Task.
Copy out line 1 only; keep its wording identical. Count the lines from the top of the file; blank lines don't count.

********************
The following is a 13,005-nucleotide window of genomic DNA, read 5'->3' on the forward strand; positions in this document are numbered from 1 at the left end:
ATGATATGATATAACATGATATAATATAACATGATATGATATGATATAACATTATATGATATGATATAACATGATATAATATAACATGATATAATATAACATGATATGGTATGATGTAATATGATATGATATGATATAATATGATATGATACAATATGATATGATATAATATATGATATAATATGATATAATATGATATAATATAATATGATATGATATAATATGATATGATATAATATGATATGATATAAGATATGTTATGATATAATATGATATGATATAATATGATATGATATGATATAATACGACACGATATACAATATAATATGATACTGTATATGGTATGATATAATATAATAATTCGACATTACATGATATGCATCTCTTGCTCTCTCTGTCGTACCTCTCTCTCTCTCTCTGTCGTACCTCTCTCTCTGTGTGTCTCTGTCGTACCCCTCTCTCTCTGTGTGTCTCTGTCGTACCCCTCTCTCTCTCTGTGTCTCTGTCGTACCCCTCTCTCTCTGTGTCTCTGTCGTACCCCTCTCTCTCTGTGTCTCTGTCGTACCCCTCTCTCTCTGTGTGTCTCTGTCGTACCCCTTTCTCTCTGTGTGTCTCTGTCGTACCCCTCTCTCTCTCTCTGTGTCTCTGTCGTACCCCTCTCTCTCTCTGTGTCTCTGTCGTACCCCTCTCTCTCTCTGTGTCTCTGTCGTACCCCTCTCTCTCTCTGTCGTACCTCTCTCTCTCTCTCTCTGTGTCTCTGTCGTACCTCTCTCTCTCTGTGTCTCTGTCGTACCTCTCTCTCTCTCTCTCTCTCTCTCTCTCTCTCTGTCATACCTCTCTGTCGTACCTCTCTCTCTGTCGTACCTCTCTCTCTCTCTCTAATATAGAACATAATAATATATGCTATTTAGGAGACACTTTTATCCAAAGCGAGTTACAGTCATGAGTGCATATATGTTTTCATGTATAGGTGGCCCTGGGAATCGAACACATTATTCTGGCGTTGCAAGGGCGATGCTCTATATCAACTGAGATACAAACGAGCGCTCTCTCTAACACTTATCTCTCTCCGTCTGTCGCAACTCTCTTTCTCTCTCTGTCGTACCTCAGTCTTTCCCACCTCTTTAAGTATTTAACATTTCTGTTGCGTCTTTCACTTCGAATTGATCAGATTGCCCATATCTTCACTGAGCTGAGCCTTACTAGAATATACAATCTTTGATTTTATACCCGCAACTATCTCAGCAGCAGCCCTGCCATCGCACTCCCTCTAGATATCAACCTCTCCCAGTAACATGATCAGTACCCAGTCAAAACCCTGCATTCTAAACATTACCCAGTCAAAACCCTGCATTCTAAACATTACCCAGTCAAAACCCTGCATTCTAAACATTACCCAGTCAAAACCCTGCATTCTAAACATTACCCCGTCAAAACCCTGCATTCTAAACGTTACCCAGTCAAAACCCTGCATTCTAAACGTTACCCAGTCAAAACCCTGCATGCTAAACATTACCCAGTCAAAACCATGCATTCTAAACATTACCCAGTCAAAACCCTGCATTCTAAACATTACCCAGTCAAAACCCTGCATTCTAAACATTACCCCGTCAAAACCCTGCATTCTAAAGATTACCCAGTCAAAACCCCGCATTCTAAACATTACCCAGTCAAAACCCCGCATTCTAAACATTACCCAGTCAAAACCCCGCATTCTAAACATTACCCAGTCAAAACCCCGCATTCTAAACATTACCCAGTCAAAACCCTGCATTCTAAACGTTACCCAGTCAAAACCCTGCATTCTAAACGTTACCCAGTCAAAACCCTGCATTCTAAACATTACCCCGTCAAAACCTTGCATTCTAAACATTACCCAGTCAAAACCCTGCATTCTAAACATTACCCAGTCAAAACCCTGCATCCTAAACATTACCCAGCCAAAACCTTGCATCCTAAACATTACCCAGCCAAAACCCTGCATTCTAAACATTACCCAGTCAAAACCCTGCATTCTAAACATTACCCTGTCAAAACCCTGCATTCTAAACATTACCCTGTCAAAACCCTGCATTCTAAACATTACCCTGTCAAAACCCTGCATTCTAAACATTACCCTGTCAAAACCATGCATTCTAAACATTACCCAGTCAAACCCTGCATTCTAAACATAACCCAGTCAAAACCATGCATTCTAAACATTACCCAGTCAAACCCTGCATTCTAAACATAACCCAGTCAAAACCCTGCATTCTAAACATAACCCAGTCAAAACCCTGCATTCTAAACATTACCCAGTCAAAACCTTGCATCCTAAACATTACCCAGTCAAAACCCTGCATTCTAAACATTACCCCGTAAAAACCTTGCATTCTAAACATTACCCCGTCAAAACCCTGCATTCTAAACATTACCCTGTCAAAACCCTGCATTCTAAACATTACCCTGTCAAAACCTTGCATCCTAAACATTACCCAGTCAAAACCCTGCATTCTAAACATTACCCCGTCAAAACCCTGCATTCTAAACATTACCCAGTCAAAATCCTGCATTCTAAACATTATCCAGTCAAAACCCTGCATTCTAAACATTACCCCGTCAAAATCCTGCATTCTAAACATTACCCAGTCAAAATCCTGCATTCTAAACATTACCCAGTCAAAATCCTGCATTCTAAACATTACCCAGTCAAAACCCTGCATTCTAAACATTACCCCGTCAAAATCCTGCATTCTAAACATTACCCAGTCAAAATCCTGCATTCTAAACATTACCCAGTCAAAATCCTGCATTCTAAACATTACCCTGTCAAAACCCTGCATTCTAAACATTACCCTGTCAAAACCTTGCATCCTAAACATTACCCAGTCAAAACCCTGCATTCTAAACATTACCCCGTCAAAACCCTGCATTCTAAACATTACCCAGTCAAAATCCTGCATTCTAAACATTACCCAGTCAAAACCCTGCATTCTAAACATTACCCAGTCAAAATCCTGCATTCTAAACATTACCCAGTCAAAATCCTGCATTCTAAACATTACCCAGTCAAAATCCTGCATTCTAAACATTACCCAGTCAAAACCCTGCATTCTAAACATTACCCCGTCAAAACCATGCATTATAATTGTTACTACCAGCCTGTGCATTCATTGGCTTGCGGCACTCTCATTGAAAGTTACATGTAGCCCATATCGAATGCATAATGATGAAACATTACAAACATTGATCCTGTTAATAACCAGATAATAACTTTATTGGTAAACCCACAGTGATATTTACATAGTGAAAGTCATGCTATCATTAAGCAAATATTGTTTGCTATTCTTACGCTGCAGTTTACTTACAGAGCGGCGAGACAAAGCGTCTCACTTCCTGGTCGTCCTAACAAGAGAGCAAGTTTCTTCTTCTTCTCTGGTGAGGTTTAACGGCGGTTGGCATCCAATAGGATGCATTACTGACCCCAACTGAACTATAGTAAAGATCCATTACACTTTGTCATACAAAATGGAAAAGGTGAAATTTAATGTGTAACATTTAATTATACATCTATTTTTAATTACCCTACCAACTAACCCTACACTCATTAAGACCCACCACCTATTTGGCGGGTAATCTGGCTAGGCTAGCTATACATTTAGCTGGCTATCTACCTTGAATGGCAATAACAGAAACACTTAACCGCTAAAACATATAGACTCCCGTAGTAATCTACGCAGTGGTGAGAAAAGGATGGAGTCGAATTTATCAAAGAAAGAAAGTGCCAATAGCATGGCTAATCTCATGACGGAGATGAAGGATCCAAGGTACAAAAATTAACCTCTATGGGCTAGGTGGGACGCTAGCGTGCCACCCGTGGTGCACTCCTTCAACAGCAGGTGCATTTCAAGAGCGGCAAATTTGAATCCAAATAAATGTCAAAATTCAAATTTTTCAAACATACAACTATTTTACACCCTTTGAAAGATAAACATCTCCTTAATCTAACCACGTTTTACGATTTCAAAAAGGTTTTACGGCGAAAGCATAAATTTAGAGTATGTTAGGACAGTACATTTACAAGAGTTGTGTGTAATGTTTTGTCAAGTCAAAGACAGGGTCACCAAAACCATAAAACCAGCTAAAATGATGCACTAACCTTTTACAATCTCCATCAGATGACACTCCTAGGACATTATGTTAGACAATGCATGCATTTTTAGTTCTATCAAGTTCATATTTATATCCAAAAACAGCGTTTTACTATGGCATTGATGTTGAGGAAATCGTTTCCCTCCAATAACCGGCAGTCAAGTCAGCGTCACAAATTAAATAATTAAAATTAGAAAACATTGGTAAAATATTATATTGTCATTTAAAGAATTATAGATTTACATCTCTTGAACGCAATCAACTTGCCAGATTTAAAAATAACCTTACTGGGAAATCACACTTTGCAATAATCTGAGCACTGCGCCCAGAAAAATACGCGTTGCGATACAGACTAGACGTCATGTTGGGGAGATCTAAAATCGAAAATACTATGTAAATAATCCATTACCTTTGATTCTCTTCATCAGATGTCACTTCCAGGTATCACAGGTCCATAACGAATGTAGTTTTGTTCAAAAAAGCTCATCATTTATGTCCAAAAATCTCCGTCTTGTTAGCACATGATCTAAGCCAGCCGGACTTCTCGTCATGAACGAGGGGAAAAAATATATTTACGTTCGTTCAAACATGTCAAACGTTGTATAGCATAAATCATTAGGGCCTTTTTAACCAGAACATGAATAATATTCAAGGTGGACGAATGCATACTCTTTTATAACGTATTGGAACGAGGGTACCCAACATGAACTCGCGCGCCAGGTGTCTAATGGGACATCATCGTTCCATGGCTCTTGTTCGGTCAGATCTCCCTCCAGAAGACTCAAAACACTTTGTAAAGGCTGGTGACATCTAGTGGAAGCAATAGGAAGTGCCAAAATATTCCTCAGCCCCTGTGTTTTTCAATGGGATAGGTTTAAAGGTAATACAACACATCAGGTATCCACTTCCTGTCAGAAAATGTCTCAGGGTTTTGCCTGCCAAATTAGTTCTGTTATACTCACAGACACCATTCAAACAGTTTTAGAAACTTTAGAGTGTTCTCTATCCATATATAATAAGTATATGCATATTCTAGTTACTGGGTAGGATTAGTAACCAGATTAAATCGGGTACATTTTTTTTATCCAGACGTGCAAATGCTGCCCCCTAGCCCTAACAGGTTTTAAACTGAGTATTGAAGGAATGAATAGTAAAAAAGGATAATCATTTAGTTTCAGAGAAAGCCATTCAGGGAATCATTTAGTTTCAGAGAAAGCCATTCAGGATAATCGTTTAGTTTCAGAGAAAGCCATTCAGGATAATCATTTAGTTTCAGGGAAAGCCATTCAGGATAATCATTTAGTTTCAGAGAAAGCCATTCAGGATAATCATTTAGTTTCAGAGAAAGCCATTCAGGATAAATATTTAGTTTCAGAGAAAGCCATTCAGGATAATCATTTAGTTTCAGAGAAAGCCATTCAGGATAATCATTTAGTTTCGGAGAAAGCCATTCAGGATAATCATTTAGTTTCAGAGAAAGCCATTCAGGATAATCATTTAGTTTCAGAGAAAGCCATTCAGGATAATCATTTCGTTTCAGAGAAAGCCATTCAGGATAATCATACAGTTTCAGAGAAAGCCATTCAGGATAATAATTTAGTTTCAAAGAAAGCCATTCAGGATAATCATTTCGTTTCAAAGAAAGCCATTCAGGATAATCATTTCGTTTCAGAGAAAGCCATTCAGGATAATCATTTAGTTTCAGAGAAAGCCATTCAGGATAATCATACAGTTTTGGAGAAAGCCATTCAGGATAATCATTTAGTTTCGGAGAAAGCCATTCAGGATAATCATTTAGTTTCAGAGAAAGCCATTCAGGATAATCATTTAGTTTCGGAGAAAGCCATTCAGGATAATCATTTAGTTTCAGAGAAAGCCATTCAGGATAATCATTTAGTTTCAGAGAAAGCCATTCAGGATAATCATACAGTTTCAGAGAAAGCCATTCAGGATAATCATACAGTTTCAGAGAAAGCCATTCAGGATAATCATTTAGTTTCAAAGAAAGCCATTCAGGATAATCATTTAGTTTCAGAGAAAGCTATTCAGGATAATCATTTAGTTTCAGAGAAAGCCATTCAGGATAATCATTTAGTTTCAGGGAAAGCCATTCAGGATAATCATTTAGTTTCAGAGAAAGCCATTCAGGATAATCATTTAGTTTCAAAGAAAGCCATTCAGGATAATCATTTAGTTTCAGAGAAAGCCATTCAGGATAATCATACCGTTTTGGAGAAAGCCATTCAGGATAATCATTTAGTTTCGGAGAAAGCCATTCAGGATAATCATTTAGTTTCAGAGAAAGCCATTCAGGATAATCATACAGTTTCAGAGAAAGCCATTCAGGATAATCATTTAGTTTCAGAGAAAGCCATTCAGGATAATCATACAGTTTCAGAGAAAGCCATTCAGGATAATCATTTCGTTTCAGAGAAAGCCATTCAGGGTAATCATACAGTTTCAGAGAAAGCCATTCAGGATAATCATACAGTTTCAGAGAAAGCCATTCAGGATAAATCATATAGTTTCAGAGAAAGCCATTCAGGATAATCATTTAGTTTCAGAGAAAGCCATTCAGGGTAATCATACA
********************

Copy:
The following is a 13,005-nucleotide window of genomic DNA, read 5'->3' on the forward strand; positions in this document are numbered from 1 at the left end: